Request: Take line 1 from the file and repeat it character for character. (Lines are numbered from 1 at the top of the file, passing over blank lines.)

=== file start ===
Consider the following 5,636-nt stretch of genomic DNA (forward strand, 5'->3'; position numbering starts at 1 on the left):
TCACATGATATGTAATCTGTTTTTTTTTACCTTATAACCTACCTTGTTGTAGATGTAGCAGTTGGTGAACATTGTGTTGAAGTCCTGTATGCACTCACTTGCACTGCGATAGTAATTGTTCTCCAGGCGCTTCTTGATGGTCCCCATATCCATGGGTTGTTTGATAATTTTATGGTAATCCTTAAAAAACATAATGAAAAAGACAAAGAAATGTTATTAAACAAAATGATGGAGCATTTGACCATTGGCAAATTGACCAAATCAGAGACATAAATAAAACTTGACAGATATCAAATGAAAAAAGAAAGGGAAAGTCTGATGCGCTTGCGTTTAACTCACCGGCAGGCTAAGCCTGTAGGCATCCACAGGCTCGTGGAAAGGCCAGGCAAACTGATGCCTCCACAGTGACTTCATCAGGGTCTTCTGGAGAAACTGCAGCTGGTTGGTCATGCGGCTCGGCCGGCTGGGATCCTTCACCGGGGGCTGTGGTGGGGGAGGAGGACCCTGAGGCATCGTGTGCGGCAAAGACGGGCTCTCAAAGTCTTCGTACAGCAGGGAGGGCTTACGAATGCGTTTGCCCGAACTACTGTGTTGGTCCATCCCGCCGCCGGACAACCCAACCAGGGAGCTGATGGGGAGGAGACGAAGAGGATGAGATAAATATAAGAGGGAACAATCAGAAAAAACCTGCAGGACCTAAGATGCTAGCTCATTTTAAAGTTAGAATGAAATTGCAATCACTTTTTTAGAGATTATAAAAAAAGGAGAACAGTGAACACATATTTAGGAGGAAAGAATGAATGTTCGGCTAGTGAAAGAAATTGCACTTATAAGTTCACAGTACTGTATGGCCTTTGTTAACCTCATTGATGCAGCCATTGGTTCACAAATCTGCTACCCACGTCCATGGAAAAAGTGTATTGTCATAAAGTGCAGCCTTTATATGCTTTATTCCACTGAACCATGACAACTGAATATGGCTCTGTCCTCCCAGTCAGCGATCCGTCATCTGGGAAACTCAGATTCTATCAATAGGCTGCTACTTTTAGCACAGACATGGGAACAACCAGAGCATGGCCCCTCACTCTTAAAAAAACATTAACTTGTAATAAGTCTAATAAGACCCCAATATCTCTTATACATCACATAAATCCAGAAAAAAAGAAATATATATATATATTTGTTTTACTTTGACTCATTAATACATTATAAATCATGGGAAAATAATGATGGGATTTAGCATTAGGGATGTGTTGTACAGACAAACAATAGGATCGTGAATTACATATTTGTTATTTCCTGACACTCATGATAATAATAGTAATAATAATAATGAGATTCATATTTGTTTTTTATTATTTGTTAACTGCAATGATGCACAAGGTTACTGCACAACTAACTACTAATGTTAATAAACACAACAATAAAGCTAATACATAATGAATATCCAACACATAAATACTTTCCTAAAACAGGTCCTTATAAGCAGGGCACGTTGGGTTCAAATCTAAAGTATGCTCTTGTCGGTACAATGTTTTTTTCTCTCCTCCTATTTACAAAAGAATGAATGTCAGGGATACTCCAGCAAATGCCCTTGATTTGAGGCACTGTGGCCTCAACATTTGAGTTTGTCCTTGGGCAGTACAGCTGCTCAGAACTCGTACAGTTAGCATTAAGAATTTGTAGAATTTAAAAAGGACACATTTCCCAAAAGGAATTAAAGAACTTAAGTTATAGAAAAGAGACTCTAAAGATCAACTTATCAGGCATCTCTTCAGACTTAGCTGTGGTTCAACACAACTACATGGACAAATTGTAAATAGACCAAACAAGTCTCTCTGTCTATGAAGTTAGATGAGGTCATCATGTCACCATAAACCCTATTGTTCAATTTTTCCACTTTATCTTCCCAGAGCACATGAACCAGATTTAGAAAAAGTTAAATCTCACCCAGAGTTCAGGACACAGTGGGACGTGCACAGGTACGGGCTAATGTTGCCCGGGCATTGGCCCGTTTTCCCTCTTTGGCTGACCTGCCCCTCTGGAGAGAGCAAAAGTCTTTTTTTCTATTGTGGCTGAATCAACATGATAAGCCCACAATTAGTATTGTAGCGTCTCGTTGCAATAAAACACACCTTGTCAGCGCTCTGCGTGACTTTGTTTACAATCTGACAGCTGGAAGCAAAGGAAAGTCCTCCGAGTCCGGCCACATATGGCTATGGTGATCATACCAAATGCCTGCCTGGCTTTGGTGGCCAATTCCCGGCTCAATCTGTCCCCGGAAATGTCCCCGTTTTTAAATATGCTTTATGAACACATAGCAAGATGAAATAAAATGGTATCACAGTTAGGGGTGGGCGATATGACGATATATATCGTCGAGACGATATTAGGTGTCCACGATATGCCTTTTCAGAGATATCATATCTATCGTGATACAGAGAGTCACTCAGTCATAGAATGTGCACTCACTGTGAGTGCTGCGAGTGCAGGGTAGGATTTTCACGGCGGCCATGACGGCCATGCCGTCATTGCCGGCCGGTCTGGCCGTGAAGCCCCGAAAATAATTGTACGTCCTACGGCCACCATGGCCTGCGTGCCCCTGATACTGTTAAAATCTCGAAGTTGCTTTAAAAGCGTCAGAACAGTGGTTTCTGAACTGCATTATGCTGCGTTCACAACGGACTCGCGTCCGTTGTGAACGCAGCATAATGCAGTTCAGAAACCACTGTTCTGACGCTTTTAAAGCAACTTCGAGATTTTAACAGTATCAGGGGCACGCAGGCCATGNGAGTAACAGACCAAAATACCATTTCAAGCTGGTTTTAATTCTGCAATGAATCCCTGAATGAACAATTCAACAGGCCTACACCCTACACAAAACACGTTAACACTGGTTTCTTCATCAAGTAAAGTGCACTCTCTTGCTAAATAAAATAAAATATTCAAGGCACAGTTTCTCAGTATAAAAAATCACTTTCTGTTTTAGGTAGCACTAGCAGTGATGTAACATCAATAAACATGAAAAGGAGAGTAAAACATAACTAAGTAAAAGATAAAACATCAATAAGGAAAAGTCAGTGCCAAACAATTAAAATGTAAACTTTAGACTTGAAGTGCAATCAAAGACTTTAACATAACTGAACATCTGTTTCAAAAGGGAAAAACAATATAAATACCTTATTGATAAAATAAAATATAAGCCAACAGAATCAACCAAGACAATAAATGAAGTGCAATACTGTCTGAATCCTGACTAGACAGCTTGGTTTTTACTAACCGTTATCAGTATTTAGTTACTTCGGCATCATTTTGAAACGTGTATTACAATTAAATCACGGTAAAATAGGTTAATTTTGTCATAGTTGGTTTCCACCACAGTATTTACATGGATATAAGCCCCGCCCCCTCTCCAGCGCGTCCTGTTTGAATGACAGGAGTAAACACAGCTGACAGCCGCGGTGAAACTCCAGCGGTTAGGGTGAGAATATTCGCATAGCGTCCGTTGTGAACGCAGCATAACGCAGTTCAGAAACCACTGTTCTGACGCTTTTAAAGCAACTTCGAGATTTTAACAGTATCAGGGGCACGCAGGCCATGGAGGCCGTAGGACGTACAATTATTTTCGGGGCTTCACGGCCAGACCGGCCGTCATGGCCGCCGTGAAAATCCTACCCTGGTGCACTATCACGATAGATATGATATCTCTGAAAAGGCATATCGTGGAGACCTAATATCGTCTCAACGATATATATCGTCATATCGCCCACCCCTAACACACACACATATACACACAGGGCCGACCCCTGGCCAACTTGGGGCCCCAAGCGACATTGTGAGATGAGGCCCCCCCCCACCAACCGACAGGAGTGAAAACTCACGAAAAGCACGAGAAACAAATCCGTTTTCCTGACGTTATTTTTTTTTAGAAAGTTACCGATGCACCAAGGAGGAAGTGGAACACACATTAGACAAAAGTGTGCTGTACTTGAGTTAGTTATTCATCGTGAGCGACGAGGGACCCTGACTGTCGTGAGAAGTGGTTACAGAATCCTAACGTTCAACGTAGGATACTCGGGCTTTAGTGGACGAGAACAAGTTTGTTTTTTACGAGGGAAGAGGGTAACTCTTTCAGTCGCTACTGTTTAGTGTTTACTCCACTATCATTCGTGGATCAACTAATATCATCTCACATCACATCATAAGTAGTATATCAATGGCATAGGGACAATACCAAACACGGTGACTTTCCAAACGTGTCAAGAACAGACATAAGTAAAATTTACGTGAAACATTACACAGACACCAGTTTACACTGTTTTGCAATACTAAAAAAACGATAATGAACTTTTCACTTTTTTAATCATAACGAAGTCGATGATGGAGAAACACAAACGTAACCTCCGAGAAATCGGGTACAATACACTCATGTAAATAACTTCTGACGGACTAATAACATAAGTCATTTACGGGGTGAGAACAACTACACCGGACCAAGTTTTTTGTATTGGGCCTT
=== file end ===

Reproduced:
Consider the following 5,636-nt stretch of genomic DNA (forward strand, 5'->3'; position numbering starts at 1 on the left):